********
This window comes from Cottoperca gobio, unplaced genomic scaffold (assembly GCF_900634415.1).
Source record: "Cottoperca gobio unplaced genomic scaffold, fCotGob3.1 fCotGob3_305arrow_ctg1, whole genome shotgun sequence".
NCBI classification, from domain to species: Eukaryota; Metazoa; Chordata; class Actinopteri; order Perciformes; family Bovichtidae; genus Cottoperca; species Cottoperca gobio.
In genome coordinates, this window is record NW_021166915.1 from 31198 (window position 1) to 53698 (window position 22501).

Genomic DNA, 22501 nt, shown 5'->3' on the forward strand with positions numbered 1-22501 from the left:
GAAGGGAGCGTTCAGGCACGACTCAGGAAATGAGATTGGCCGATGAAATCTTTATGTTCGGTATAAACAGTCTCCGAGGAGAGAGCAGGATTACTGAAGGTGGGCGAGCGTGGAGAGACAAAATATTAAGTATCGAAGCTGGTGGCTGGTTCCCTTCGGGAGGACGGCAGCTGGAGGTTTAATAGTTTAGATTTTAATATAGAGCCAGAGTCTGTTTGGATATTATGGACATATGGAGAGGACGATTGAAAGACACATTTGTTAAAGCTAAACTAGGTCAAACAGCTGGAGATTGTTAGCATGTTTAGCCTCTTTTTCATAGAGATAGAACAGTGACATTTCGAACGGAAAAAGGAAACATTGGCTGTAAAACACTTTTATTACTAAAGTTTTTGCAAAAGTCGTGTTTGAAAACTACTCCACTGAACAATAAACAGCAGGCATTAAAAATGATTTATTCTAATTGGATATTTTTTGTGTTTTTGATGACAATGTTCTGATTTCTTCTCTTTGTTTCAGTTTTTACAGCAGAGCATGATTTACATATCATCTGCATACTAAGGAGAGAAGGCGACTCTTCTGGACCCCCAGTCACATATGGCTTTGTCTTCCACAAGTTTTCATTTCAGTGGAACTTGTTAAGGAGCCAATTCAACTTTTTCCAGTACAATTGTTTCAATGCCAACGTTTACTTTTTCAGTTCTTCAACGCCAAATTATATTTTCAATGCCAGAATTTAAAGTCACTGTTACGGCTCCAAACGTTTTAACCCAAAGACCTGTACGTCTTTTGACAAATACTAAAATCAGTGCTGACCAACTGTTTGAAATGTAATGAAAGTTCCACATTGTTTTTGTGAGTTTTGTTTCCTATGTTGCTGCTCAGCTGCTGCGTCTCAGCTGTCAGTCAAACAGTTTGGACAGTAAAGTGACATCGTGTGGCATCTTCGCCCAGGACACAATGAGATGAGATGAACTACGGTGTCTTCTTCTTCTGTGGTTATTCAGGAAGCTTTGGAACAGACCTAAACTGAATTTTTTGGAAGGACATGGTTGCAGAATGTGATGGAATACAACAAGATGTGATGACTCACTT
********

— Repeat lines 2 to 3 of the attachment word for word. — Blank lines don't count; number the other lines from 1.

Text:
Source record: "Cottoperca gobio unplaced genomic scaffold, fCotGob3.1 fCotGob3_305arrow_ctg1, whole genome shotgun sequence".
NCBI classification, from domain to species: Eukaryota; Metazoa; Chordata; class Actinopteri; order Perciformes; family Bovichtidae; genus Cottoperca; species Cottoperca gobio.